Miguel Tejada will be the new shortstop for the defending World Series champion Giants.

The 36-year-old thought that he missed his best chance to make the playoffs last year when the Padres were eliminated on the last day of the regular season. So when the Giants expressed interest in him, Tejada told his agent to put a deal together.

"This is a team that has a chance to be really good for a long time," Tejada told the San Jose Mercury News. "They already did it last year, and I think it's a team that can repeat. That's why I decided to come here."

Figueroa returns to Astros, eyes starting spot: Nelson Figueroa signed a one-year deal with the Astros.

Figueroa joined the Astros on July 21 from Philadelphia and was 5-3 with a 3.22. He appeared in 18 games, including 10 starts. His role for next season is uncertain.

"I'd love to be in the rotation," Figueroa told the Houston Chronicle. "I feel like I had a good showing last year in a small sample pool."

Jose Lopez brings versatility to Rockies: The Rockies acquired Jose Lopez from the Mariners for Minor Leaguer Chaz Roe. Lopez hit .239 with 10 home runs and 58 RBIs in 2010. He appeared in 142 games at third base but was the starting second baseman in 2009. He can also play shortstop and first base.

"He's a guy we've looked at for a long time," assistant general manager Bill Geivett told MLB.com. "We liked his versatility, and he's a right-handed bat. He also has some power potential. That's a pretty big ballpark in Seattle, and he's played in a division with Oakland and Anaheim, and those parks are not easy to hit the ball out of. We think he can do well at Coors Field."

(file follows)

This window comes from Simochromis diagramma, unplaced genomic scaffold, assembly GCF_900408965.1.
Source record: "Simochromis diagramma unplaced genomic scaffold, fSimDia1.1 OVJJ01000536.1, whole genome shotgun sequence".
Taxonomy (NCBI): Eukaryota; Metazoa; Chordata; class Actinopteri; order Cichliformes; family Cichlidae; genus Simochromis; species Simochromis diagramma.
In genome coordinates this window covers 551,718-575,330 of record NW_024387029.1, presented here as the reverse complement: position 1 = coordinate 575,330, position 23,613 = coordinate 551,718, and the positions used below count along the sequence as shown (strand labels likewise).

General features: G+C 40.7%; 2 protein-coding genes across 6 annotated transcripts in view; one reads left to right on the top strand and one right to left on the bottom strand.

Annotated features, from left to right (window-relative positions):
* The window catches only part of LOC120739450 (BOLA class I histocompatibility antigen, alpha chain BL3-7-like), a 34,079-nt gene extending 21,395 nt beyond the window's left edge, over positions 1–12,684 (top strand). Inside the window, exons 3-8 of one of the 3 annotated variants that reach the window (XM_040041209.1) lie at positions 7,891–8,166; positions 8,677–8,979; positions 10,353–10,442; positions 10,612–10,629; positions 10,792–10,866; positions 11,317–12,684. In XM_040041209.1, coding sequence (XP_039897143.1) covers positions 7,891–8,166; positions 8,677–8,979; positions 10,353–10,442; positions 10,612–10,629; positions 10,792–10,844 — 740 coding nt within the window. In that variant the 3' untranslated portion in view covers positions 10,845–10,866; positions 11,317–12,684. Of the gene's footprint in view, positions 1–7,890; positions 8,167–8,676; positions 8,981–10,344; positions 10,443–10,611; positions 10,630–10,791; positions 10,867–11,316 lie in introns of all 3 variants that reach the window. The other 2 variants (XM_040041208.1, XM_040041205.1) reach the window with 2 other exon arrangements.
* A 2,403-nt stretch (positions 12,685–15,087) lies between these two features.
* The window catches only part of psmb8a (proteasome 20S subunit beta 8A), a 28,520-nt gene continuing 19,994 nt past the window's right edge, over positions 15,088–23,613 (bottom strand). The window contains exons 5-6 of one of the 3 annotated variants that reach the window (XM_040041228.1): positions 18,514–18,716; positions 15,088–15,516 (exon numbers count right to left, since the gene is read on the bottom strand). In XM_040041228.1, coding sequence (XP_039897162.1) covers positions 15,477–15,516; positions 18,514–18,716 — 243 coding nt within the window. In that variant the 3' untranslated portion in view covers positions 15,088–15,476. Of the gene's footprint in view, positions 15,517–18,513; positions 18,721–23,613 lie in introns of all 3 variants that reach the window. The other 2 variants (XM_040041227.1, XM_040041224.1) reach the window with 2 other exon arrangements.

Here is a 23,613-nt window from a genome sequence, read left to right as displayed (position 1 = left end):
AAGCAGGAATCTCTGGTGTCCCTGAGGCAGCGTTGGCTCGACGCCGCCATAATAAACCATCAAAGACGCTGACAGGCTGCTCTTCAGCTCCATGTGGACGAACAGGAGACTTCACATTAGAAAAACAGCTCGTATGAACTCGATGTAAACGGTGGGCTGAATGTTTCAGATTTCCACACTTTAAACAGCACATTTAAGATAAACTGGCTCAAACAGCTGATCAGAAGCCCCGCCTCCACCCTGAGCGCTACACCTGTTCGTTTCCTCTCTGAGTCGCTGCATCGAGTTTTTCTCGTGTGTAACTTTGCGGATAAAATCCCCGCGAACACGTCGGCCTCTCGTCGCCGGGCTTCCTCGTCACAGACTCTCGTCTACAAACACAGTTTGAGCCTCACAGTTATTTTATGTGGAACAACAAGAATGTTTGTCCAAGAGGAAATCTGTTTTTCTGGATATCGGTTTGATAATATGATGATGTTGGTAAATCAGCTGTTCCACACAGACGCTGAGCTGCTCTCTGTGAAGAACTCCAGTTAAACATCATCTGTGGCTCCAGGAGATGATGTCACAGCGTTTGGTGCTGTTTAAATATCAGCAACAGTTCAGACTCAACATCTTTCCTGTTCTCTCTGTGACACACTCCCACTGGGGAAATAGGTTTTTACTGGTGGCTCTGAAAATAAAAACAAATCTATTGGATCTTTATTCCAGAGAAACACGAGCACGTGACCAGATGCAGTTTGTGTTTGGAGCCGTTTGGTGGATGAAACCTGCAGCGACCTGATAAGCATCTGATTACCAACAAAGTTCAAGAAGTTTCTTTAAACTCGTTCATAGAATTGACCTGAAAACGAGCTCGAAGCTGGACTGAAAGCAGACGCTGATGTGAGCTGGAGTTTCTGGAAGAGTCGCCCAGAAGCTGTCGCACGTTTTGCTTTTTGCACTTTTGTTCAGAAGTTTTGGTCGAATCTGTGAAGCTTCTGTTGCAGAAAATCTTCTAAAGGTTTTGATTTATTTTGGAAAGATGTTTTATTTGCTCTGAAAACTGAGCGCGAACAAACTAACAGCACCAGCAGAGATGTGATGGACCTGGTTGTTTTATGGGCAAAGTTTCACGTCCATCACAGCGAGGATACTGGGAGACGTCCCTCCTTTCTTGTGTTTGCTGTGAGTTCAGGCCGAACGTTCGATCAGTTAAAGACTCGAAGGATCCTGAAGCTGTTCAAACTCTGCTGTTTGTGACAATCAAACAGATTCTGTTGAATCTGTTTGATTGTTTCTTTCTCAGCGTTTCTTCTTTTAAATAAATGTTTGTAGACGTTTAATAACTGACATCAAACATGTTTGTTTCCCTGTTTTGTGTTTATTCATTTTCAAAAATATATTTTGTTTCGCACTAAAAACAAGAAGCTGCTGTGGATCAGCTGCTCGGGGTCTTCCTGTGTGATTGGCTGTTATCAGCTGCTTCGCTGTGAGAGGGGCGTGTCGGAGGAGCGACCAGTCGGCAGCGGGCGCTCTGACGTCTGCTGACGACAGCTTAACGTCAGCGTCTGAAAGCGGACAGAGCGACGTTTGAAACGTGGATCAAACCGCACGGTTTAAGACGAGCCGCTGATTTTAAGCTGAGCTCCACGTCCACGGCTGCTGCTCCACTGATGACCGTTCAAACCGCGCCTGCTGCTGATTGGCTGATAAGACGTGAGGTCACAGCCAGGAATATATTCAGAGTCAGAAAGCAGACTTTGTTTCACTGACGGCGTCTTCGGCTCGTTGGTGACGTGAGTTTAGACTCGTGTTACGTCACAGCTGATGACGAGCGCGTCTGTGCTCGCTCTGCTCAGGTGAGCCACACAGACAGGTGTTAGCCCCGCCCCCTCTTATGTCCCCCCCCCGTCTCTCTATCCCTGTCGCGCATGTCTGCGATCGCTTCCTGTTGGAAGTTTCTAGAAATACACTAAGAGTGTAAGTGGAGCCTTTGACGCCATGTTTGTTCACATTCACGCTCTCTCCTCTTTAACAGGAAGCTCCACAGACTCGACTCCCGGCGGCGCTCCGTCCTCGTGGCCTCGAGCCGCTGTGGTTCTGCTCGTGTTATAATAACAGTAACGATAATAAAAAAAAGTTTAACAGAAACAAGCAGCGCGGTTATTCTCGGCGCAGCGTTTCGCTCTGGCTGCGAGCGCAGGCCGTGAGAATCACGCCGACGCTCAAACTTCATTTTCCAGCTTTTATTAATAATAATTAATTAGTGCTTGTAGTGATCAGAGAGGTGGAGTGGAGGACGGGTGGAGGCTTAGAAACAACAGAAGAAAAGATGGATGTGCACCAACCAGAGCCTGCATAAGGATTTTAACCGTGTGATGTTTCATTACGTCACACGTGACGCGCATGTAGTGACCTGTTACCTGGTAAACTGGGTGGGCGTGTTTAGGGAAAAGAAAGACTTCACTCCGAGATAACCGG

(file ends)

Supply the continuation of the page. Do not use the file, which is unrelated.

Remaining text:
Lopez is a career .266 hitter with 80 home runs and 431 RBIs in 873 games. In 2009, he hit 25 homers.

Stubbs prefers NL Central ballparks: Drew Stubbs, when recently asked about his favorite ballparks, was diplomatic and stayed in the National League Central.

"The most fun atmosphere is probably Wrigley," Stubbs told MLB.com. "The fans always make it fun, especially in the outfield where it's a non-stop party. St. Louis is also good because they have great fans there, and it's a nice ballpark."

Theriot seeking starting role with Cardinals: Newly acquired Ryan Theriot knows that nothing is guaranteed in St. Louis, but he has every intention of being a starter.

"I expect to play every day," Theriot told the Belleville News Democrat. "I think every player, as a competitor, should go in there with that mindset. I don't want to be that utility player. I want to be out there playing. I can't help a team if I'm sitting on the bench."

Thornton rolls out welcome mat for Dunn: Players on the White Sox are happy that Adam Dunn is bringing his power bat to the South Side.

"He's one of the true characters of baseball," new teammate Matt Thornton told MLB.com. "He's a fun person to be around, keeping things loose. Adam Dunn really is a great addition to any team."

Hawksworth cherished time with Cardinals: Blake Hawksworth, traded earlier this week by the Cardinals to the Dodgers, has no regrets about his time in St. Louis.